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This research page is being written anew.

The Soil is Alive

REVISE On-farm fertility is far more important than many orchardists realize. True soil health has far more to do with biology than mere mineral availability. A 'synthesis of place' occurs when microorganisms, biomass, grazing animals, and plant influences both direct and join in the chorus of the land. The nutrient balance presented to a 'natural apple tree' creates fruit that is tastier. Soil quality ratings go up when fungal compost and woodsy mulches are applied in the orchard regularly. A healthy soil community in turn addresses vexing problems like disease susceptibility. Natural fertility based on healthy soil communities begets everything good that happens above.



Soil Food Web testing that validates understory management choices truly gives us a heads-up on how to achieve long-lasting tree health.

  • Michelle and Chris McColl in Australia are tracking the soil life composition of four orchard systems (conventional, IPM, input-based organic, and their own soil-based organic). Kalangadoo Orchard sees improving fungal dominance with wheat straw mulch but has yet to achieve the complete range of microorganism interaction preferable for orchards.


Orchard Compost

Well-aged, lignin-rich, fungally-dominated . . . please share the specifics that enhance orchard health via your compost pile.



Holistic Insight #29b  Timing the application
of humus-rich compost till after the apple harvest
ties in sweetly with the fall feeder root flush taking
up nutrients to pop green buds in spring. 


All Things Calcium

Let’s hear about your trials with foliar calcium and ground calcium sources in curtailing bitter pit and improving fruit quality overall.

  • Conventional experts argue that multiple applications of spray calcium will improve fruit quality. Actually the opposite is true: Foliar calcium leads to an increase in fruit rots, as well as leaves that decompose more slowly. See the research conclusions as a pdf.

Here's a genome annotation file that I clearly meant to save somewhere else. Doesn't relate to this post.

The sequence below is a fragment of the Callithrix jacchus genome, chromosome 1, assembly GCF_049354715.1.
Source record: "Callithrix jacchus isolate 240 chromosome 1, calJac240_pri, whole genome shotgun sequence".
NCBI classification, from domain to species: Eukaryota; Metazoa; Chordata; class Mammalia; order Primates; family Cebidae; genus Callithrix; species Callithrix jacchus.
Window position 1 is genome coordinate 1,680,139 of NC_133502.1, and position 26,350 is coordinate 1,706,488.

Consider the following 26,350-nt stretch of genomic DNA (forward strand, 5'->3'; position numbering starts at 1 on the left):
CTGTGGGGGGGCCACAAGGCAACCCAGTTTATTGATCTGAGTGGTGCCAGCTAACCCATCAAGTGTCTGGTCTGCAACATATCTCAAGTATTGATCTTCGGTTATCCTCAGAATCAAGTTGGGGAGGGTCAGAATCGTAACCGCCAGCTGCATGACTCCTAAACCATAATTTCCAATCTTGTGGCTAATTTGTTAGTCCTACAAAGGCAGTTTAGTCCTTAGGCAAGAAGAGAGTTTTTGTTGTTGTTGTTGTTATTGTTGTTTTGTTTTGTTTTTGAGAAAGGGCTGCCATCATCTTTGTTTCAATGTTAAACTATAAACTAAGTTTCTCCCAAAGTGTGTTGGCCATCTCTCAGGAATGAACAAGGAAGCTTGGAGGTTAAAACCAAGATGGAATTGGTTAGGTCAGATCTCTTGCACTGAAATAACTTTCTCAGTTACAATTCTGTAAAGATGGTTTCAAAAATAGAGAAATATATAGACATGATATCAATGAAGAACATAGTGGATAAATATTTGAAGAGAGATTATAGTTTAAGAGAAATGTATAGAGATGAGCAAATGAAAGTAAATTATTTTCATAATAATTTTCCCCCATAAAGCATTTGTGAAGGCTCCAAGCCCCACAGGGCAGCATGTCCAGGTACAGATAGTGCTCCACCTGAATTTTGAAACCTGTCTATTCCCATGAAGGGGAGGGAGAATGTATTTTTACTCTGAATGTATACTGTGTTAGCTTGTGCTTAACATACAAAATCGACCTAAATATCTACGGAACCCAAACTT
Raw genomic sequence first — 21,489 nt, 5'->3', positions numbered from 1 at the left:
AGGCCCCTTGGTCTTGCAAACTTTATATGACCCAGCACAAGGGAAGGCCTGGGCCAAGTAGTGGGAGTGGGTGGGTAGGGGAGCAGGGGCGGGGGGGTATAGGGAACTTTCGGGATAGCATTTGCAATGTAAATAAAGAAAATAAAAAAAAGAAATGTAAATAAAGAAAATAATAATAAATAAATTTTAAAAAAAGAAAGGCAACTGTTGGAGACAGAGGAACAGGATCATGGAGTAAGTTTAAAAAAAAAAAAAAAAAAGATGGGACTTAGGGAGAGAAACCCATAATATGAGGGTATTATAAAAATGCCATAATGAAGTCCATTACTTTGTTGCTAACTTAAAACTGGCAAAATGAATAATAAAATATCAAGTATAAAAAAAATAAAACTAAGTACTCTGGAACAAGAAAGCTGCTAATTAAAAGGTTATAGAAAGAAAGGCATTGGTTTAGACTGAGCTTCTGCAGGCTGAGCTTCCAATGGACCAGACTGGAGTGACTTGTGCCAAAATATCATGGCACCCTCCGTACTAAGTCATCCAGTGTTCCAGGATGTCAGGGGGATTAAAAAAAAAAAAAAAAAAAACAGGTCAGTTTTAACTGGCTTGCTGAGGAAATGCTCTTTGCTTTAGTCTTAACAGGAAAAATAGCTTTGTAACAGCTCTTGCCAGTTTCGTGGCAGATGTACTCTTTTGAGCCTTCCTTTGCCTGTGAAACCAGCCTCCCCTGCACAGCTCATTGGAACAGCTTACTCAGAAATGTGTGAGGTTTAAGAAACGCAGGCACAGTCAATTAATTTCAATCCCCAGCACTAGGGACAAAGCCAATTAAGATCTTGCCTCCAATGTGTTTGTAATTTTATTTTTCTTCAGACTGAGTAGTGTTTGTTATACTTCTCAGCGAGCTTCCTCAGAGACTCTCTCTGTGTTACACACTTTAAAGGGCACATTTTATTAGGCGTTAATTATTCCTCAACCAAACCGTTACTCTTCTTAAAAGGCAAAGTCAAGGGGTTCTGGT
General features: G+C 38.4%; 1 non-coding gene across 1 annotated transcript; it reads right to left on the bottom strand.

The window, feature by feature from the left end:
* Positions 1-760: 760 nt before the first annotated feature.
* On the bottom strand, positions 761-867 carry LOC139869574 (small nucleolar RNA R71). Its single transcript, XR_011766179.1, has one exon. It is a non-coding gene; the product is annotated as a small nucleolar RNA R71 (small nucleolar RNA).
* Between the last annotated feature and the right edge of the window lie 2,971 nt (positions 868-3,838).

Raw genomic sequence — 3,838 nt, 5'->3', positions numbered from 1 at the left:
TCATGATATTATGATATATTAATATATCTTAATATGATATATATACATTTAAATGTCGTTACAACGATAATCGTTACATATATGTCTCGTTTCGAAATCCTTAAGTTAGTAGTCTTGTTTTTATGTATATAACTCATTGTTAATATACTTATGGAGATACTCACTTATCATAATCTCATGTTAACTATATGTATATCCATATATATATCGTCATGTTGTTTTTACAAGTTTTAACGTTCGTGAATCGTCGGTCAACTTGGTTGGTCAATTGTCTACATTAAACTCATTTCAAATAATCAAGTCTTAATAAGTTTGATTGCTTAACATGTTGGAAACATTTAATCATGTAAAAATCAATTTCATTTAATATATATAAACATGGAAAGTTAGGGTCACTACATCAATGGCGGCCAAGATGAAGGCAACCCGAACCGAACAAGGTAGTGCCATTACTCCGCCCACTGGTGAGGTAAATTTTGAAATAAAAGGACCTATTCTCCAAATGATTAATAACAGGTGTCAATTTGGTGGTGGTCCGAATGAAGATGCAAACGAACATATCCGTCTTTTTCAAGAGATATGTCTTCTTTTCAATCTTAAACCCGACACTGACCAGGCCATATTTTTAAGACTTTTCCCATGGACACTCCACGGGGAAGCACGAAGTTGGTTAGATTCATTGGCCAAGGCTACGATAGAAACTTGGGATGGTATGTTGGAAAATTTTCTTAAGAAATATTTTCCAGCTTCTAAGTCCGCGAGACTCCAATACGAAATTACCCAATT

• Gypsum 80% soil/ 20% foliar

Holistic Insight #134  Mycorrhizal inoculum applied to tree root systems at planting ensures a long, healthy life.

Disease Resistance for every variety

Soil health and natural fertility are what enable the apple tree to literally stand up to all comers in its environment. Those of you with 'varietal proof' will go a long way towards convincing others of this core tenet of holistic living.

Row management for high-density

The basics of ramial woodchip mulching, Swiss Sandwich-style row management, and cover-cropping are described in Apple Grower . . . let’s hear the specifics of your approach.

  • Read about the benefits of ramial chipped wood, defined primary as deciduous twigs less than 7 cm in diameter.

Life Density = Nutrient Density

Any and all studies that point to the nutritional attributes of fruit grown in a living soil need to be posted here.

  • The nutrient content of fruits and vegetables has declined over the last half-century as a result of how food is grown. The Roots of Food Quality Symposium reviews these trends, identifies some root causes, and presents encouraging data showing that organic farming can enhance the concentrations of essential nutrients and antioxidants.
  • We're just coming to understand that 'fungicides as usual' are particularly of consequence, regardless whether organically-approved or not. Fruits with higher levels of desirable antioxidants result from agricultural practices that allow plants to participate in resisting disease. This review on Elevating Antioxidant Levels in Food through Organic Farming and Food Processing covers intriguing ground.
  • Hard cider makers blending tannin-rich juice will be pleased to note that phenol levels in bittersharp and bittersweet apples are especially of interest to researchers on the antioxidant trail.

Haphazard mulching


Suggestions for grassroots research

mycorrhizal jumpstart






Each day we see a new blessing in working with Nature instead of against it.
Neill Lindley

Hey, this works!

SPECIFY ANEW: Soil inspiration ties to disease resistance....

Every fruit grower has worthy contributions to make to these pages. . . so please contact Michael about your own orcharding research experiences, novel ideas, and success stories.

What's Next:
Resisting Disease

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